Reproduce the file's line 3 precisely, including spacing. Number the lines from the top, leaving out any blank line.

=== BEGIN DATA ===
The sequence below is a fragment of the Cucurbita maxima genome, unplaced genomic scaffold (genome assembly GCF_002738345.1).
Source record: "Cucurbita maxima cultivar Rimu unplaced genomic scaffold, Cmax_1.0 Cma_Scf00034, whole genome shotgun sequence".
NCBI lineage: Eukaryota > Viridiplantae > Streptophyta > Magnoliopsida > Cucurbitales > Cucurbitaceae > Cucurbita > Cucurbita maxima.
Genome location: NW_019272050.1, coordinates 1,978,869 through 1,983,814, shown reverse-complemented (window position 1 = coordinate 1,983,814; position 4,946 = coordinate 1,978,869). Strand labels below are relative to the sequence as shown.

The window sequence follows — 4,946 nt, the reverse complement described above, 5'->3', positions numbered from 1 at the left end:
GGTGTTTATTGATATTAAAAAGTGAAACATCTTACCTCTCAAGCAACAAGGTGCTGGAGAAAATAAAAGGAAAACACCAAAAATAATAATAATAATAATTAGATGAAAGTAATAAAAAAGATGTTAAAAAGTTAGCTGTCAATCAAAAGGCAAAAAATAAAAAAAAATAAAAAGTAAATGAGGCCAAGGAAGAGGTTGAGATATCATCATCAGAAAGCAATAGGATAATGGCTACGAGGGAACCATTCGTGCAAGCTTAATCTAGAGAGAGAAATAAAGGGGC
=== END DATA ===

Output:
NCBI lineage: Eukaryota > Viridiplantae > Streptophyta > Magnoliopsida > Cucurbitales > Cucurbitaceae > Cucurbita > Cucurbita maxima.